3) I would be remiss if I didn't point out both the Noble Encore K-10 and the IER-Z1R ARE my favorite IEMs. Though at $1600 and fit issues for some, the IER-Z1R is not always the practical choice. Hence the special value and one-of-a-kind concept the SA6 is. The SA6 is the Toyota Camry of IEMs. The SA6 is built great, and sounds remarkable. The SA6 does not sound like a $2000 flagship all the time....yet careful equipment matching will get you right up into the edge and into the flagship zone. Once you’ve arrived you’ll want to stay all day long. These qualities make the SA6 my third favorite IEM ever! Plus........the SA6 is original in that it has a conservative tune that will appeal to a broad range of listeners......yet it still does magic tricks. So due to it's special character it's an IEM you would go to as an alternative to your TOTL IEMs. Yet it's just so good there is no reason why it wouldn't be "end-game" for many. It just does all forms of music and comes off as a very thought-out and careful tune.

We are also going to put the DUNU Studio SA6 up against a slew of well known pure BA creations

1) The BGVP DM6 (5BA) $199
1) The DM6 is just not as smooth or complete as the SA6. Basically everything the SA6 does is a direct improvement in every way. And if you felt the DM6 has that bright and tippy treble, you will be rewarded to find the SA6 has none of that brightness. But it's the midrange where the DUNU Studio SA6 shows who's boss here. The DM6 had an "OK" midrange. Yet here it's all about a thrilling and competent midrange.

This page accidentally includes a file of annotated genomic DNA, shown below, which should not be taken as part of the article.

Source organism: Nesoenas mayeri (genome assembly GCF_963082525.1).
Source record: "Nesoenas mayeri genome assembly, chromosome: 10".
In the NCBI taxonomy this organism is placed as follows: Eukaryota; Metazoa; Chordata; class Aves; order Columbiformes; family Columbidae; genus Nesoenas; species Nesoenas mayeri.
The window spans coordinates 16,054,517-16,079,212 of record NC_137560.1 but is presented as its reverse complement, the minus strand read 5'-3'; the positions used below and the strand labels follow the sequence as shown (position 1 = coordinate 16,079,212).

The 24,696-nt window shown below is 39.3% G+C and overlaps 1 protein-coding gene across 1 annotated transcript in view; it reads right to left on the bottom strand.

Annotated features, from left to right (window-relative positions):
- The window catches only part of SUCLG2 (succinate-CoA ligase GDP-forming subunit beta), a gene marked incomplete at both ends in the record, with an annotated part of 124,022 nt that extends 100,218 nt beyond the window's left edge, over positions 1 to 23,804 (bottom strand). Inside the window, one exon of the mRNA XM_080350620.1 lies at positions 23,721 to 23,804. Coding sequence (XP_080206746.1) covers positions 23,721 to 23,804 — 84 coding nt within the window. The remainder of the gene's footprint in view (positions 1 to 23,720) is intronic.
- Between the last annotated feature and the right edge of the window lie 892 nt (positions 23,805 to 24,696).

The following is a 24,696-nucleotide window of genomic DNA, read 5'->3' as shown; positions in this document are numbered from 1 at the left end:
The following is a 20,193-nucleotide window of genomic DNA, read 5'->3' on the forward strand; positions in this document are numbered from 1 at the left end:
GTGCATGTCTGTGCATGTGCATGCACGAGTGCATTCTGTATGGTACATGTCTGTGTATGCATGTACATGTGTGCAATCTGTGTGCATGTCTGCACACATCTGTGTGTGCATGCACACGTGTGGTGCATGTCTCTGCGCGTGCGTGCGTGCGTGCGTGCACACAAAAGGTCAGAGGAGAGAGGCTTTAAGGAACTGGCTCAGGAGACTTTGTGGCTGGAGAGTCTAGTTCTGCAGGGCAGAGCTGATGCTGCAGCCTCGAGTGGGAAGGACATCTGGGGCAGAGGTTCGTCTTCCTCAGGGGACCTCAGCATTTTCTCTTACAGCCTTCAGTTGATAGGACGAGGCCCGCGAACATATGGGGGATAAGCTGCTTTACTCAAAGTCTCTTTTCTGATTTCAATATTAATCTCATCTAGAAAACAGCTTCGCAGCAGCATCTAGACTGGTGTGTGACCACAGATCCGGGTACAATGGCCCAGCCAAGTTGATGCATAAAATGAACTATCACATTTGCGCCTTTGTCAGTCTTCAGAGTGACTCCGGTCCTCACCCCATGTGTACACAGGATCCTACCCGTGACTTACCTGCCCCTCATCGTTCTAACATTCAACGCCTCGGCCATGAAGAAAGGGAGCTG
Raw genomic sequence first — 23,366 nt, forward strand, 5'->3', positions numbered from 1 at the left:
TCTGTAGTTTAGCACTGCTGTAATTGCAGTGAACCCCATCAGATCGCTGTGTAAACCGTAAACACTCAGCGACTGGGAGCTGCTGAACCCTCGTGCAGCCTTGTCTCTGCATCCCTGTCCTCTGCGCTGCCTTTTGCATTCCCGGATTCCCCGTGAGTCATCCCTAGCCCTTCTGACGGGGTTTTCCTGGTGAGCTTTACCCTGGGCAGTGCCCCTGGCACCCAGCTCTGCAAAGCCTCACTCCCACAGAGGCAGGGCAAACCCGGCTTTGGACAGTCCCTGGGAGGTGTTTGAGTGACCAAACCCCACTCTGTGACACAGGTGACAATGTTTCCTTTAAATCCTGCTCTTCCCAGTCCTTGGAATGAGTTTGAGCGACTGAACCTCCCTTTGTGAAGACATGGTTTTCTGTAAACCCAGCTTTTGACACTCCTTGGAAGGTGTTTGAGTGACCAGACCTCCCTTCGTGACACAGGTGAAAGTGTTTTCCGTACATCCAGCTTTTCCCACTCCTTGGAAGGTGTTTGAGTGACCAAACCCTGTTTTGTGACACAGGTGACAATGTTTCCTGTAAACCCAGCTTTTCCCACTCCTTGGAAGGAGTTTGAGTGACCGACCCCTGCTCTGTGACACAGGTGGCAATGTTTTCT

2) The Magaosi K5 (5BA) $199
2) The K5 shares a little in that it's the only full-resin build in out test here today. Yet maybe nice for some, the K5 never did it in the bass area for me. In fact the greatest thing about the K5 IS the midrange. Yep those midrange details, yet here we get them with the SA6...........except even better..........so?

3) The Nobel Audio K-10 Encore Universal (10BA) $1850
3) AHHHHHHHH What can I say? This is my co-favorite IEM. Yet it's in this shoot out for reference. Should someone pay about $1300 more than the SA6 and not buy the SA6? All I can say is that the Encore is not normal. Now being it's a little crazy makes reference to the fact that the SA6 is tuned more normal (note I didn't say boring, I only said normal). Heck look at the Encore graph here! You are paying more for improvements in a couple areas, a bigger soundstage and more involving/musical "extra-sauce"................But the price you pay for those slight improvements is heavy. Meaning the SA6 in many ways offers an IEM choice that's 90% of the fun of the Encore for $1300 less money. It was also easer for me to get fit with the SA6.

4) The Fearless S6Rui (6BA three-crossover) $479